Power control for the engine was obtained by a hydraulic governor. This adjusted the pressure of the working fluid in the engine to maintain a prc-selected speed of operation. A thermostat control was included to regulate the fuel supply to maintain the heater tubes at a constant maximum temperature. These controls are described in more detail in Chapter 10.

Gas seals

To save weight, the crankcasc of the rhombic-drive engine was not pressurized and so the question of sealing the reciprocating piston and displacer was critical. Seals were required against the egress of working

fuel iruóctor)


I leatcr manifold

(Air prehcalcr)

21 Heater tube

IS<Enginc cylinder)


Inlet air stream Exhaust product stream

Pick 12.8. Cross-section of hot-parts assembly of the rhombic-drive engine, (a) vertical section, (b) horizontal section.

fluid (hydrogen) and also the ingress to the working space of crankcasc lubricant. Seals are nol mentioned in either of the papers by Mcijer given in 1959 and 1961 but some details of Philips contemporary seal practice have been given by Percival (1974).

On the early air engines it was found that carbon piston-rings similar to those used in air compressors resulted in unacceptable levels of contamination of the heat exchangers, and probably blockage of the fine interstices of the regenerator. Therefore, on the displacer of the air engines, a close clearance wear band was used. For the power piston a combination of three to five conventional iron piston rings was found to be adequate for reasonable life but it was dillicult to prevent the ingress of oil to the working space with consequent contamination and blockage of the regenerator.

Development of the rhombic drive eliminated the side loading of the piston against the cylinder wall that is characteristic of conventional crank-slider mechanisms. Because of this, piston rings were not required on the piston for sealing and guiding. Instead from about 1955 to 1960 Philips developed close tolerance seals for both the power piston and the displacer. Percival (1974) describes these as a tin-lead alloy band with circumferential grooves and treated with molybdenum disulphide. The piston band was machined slightly oversize then shrunk in a dry ice bath for initial fitting. The piston was then honed into the cylinder by motoring the crank piston assembly for several hours. Pcrcival remarks that the procedure proved to be more of an art than a science and usually had to be repeated if the piston was removed for any reason. At best the seals were effective against leakage and had a slightly higher mechanical efficiency than piston rings.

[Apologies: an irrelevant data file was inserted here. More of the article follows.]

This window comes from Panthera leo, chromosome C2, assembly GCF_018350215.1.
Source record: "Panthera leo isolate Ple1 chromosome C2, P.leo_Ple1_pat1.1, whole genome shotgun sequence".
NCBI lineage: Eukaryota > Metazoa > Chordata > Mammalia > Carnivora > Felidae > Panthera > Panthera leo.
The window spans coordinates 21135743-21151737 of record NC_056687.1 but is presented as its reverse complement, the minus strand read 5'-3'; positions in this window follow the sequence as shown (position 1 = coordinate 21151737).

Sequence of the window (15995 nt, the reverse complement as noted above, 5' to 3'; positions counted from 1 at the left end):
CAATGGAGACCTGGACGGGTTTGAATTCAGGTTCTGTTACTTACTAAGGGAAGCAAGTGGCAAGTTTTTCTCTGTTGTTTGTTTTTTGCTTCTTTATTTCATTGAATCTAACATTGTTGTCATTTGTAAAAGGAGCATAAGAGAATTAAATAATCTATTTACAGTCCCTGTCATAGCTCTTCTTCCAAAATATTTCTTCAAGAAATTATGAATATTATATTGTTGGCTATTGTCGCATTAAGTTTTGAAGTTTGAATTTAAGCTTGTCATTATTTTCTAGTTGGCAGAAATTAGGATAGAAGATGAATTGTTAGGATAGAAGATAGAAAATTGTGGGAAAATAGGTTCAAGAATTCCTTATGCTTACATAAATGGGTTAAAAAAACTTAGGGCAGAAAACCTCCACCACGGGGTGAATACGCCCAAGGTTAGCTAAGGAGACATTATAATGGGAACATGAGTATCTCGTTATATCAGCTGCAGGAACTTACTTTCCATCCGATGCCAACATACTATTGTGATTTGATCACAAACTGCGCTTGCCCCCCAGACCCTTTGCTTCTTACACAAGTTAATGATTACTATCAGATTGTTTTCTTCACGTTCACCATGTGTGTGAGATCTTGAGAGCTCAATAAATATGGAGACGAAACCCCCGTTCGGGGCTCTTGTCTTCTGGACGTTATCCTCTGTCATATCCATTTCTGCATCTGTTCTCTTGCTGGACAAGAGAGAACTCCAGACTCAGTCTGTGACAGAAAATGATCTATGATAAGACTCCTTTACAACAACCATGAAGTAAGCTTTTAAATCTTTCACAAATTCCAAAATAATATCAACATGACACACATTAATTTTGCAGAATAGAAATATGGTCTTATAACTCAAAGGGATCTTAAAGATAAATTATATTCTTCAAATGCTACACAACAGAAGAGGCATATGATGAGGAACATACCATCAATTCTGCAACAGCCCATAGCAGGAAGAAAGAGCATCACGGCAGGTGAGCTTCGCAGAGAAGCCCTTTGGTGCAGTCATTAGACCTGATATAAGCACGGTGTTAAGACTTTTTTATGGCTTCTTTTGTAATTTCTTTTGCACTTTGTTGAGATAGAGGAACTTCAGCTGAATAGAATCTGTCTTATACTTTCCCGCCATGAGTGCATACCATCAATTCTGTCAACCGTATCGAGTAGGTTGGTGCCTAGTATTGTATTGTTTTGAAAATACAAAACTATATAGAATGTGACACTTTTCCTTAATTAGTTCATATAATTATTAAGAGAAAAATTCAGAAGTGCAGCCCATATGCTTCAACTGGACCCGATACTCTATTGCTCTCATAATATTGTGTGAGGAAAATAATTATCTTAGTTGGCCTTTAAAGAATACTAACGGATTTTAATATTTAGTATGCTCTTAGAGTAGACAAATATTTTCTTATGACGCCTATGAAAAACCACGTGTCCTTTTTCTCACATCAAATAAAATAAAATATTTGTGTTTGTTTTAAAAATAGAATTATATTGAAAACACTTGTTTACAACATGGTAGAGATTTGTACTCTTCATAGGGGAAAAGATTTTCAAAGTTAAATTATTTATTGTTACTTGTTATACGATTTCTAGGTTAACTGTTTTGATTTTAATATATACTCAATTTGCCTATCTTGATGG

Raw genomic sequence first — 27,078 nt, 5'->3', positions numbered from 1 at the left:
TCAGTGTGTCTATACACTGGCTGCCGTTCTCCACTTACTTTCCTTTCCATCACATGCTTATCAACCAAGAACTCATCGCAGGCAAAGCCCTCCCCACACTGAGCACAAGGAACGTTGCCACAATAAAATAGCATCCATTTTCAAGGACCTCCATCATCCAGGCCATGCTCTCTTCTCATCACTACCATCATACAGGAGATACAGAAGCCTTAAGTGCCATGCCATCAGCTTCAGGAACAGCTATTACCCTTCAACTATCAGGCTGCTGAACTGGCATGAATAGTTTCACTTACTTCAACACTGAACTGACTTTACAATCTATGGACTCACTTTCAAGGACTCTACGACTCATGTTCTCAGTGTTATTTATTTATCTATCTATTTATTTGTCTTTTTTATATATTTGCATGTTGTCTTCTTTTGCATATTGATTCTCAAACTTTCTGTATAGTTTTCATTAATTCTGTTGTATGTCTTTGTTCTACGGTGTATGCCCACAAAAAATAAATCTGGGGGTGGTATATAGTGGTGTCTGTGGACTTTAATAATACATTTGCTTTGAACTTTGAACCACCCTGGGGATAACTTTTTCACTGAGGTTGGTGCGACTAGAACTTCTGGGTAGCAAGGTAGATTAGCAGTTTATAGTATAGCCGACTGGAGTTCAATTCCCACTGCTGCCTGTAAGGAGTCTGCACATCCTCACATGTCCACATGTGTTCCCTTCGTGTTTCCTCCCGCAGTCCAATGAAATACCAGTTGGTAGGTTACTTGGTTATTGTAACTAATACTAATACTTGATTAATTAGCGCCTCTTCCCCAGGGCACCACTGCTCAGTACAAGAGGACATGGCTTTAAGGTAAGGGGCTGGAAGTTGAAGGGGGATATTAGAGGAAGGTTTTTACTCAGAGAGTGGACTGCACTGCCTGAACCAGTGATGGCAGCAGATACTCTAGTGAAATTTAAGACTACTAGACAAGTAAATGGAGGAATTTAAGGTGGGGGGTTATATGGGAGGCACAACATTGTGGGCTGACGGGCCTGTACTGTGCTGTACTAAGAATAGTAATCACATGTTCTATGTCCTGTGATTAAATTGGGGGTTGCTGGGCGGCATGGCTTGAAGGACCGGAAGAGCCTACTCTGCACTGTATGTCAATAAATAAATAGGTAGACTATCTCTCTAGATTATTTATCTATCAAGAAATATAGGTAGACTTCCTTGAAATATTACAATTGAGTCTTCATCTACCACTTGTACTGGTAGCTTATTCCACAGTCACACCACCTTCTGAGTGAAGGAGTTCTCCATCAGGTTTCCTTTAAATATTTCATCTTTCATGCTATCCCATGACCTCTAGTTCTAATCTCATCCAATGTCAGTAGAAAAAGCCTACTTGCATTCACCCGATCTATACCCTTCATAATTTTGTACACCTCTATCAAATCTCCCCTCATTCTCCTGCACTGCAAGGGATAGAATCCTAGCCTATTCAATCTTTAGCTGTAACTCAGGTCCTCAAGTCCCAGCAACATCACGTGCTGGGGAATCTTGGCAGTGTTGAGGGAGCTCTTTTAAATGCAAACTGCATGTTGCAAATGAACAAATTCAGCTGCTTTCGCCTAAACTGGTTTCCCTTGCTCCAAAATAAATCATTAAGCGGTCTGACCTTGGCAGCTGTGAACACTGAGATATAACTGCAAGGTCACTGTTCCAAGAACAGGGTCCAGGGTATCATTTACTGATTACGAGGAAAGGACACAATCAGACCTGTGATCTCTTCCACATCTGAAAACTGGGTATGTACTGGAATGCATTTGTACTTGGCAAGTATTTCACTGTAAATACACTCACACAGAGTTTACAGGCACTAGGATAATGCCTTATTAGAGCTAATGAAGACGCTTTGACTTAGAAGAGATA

Rolling seals

Clearly such a procedure was unsuitable for anything other than special applications. An apparent solution was at hand with the invention ol the rolling seal described by Rictdijk et al. (1965). Work on rolling seals, described also as 'positive seals' started at Philips in 1960. The result is shown in Fig. 12.9. It consists basically of a thin membrane of flexible material held by clamping rings against the stationary part and against the moving piston or rod. A small pressure difference across the seal was sufficient to hold it snug against the piston or cylinder wall so that it rolls olf these surfaces without creasing. Fig. 12.10 is a photograph of a rolling diaphragm.

By this time the working lluid pressures were as high as 14 MN/m ' (2000 lb per sq in) of hydrogen. It was simply not possible to contain this pressure across a diaphragm that was sulliciently thin and flexible to acfas a rolling seal. Therefore the system shown in Fig. 12.1 I was adopted. The flexible diaphragm was supported on a cushion of oil and the pressure of the oil was varied in sympathy with the gas pressure variation in the cylinder. A small pressure difference of less than 0.5 MN/nr (75 lb pei sq in) was maintained across the diaphragm and a high pressure difference was taken by an oil seal of conventional type separating the oil-filled space beneath the diaphragm from the crankcase. This was a much less demanding seal problem. To maintain the oil space at constant volume as the piston moved in the cylinder, it was necessary to 'step' the

Fj<3, 12.'.». Rolling seul piston and cylinder such thai:

Solar Stirling Engine Basics Explained

Solar Stirling Engine Basics Explained

The solar Stirling engine is progressively becoming a viable alternative to solar panels for its higher efficiency. Stirling engines might be the best way to harvest the power provided by the sun. This is an easy-to-understand explanation of how Stirling engines work, the different types, and why they are more efficient than steam engines.